The Yale Corporation, the University’s highest governing body, convened this Friday and Saturday in its third meeting of the academic year to discuss issues ranging from student housing to the University budget.

In addition to approving a pilot mixed-gender housing policy, the Corporation reviewed tuition and the University’s budget strategy, discussed the potential impact of health care reform on the School of Medicine, reviewed plans for the new School of Management building and heard an update on the search for a new head librarian.

University President Richard Levin said he and Provost Peter Salovey outlined their general budget strategy at the last Corporation meeting in December and received the “green light” to go ahead with their plans. At this past weekend’s meeting, the Corporation reviewed the specific measures to make up the University’s budget deficit, announced by Levin and Salovey earlier this month.

“The Corporation is very supportive of the way we’re realizing the budget targets that we’ve set, and the objectives of keeping the educational experience strong and maintaining financial aid,” Levin said.

The cost of attending Yale was also discussed, and Levin and Salovey will announce next year’s tuition later this week.

Also on the agenda were the Medical School’s financial policies, which may need to be adjusted once the federal government announces its expected new health care bill. Although most details cannot be determined until the bill is passed, the Corporation discussed potential concerns. Levin said cuts in Medicare reimbursement could harm revenue flow to the Medical School; the Cadillac Health Plan, which proposes taxation of health plans that provide benefits above a certain amount, could force Yale to reduce its benefits or pay a tax on them, he said.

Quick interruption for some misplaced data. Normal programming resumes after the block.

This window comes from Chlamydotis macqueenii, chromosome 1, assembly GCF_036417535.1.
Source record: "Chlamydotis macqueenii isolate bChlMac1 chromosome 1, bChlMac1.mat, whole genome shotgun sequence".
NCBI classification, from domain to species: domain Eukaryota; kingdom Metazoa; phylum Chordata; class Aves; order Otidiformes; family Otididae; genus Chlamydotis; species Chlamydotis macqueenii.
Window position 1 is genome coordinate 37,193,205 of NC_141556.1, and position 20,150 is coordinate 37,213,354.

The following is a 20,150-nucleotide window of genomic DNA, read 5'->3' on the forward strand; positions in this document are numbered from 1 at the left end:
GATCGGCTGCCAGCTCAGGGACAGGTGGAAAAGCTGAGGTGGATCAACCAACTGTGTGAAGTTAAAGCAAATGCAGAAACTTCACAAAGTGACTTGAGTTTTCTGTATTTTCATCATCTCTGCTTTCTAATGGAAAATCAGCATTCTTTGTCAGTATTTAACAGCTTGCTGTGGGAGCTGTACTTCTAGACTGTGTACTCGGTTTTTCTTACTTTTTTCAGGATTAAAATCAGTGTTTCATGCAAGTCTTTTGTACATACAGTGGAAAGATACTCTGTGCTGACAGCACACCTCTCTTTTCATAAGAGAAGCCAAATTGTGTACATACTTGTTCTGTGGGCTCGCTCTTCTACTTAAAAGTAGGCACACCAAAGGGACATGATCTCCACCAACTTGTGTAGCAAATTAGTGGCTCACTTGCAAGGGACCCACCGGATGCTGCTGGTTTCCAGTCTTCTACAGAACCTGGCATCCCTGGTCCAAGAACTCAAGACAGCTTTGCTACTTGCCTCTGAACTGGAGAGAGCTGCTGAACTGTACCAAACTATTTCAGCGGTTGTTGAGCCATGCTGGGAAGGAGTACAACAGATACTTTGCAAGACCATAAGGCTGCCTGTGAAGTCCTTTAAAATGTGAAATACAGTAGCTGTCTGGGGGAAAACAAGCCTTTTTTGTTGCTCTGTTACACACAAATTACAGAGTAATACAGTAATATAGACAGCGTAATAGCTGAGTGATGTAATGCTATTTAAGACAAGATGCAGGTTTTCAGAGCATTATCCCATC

Levin added that the Corporation is excited about developments at the School of Management and has greeted the most recent set of plans for the new SOM building with enthusiasm. The plans, altered this winter to comply with suggestions from the City Plan Commission and criticism from some local residents, will be presented to the full Board of Aldermen for approval on March 1.

The Corporation also heard an overview of library systems and resources from Frank Turner, acting University librarian, and received an update from the committee charged with finding a new head librarian. The search committee has already come up with 50 or 60 candidates, and is still adding names, Levin said. The committee plans to reach a conclusion this summer, he said.

A committee dedicated to alumni affairs gave a report about a plan, put into place two years ago by the Association of Yale Alumni, that proposed organizing events for “shared interest groups,” such as alumni who sang a cappella at Yale or went into real estate, and “shared identity groups,” such as Latino alumni, African-American alumni or lesbian, gay, bisexual and transgender alumni. Levin said this approach has reached Yale graduates who did not historically attend local club events or class reunions.

In addition to presenting with the Yale College Council about mixed gender housing, Yale College Dean Mary Miller spoke about the graduation requirements introduced in 2005. Miller is in the middle of preparing to evaluate the curriculum next year, after the graduation of the class of 2010 — the second class to be affected by the new requirements.

Miller also talked more broadly about the Yale College experience, including travel abroad options, campus life and student housing.

Despite a busy schedule, the Corporation still found time to watch the men’s hockey team defeat St. Lawrence University at Ingalls Rink on Friday night.

The Corporation will convene again this coming April.